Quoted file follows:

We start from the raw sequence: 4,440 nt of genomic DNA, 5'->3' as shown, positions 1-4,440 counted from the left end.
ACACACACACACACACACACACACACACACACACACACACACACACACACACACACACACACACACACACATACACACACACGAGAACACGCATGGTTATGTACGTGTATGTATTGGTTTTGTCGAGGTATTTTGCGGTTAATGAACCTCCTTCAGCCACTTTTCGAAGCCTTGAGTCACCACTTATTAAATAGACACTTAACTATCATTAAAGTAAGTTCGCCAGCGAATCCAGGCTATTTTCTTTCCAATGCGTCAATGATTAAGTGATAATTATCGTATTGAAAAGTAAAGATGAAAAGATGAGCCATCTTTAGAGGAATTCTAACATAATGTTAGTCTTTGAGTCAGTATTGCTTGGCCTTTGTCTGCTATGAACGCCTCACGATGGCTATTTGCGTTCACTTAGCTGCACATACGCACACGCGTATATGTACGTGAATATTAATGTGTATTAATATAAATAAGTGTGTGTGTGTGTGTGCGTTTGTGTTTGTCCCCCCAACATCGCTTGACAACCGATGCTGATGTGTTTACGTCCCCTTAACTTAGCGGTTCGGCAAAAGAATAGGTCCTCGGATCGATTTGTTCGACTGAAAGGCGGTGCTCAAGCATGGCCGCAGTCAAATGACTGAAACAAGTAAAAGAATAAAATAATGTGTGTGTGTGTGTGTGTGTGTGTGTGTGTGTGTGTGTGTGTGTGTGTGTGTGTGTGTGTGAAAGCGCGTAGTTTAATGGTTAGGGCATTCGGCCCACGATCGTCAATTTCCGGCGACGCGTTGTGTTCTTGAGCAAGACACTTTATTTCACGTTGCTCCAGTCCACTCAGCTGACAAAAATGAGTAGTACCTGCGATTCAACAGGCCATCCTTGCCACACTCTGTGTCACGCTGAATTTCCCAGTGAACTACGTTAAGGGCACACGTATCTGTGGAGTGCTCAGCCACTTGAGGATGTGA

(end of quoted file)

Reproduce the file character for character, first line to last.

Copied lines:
We start from the raw sequence: 4,440 nt of genomic DNA, 5'->3' as shown, positions 1-4,440 counted from the left end.
ACACACACACACACACACACACACACACACACACACACACACACACACACACACACACACACACACACACATACACACACACGAGAACACGCATGGTTATGTACGTGTATGTATTGGTTTTGTCGAGGTATTTTGCGGTTAATGAACCTCCTTCAGCCACTTTTCGAAGCCTTGAGTCACCACTTATTAAATAGACACTTAACTATCATTAAAGTAAGTTCGCCAGCGAATCCAGGCTATTTTCTTTCCAATGCGTCAATGATTAAGTGATAATTATCGTATTGAAAAGTAAAGATGAAAAGATGAGCCATCTTTAGAGGAATTCTAACATAATGTTAGTCTTTGAGTCAGTATTGCTTGGCCTTTGTCTGCTATGAACGCCTCACGATGGCTATTTGCGTTCACTTAGCTGCACATACGCACACGCGTATATGTACGTGAATATTAATGTGTATTAATATAAATAAGTGTGTGTGTGTGTGTGCGTTTGTGTTTGTCCCCCCAACATCGCTTGACAACCGATGCTGATGTGTTTACGTCCCCTTAACTTAGCGGTTCGGCAAAAGAATAGGTCCTCGGATCGATTTGTTCGACTGAAAGGCGGTGCTCAAGCATGGCCGCAGTCAAATGACTGAAACAAGTAAAAGAATAAAATAATGTGTGTGTGTGTGTGTGTGTGTGTGTGTGTGTGTGTGTGTGTGTGTGTGTGTGTGTGTGTGAAAGCGCGTAGTTTAATGGTTAGGGCATTCGGCCCACGATCGTCAATTTCCGGCGACGCGTTGTGTTCTTGAGCAAGACACTTTATTTCACGTTGCTCCAGTCCACTCAGCTGACAAAAATGAGTAGTACCTGCGATTCAACAGGCCATCCTTGCCACACTCTGTGTCACGCTGAATTTCCCAGTGAACTACGTTAAGGGCACACGTATCTGTGGAGTGCTCAGCCACTTGAGGATGTGA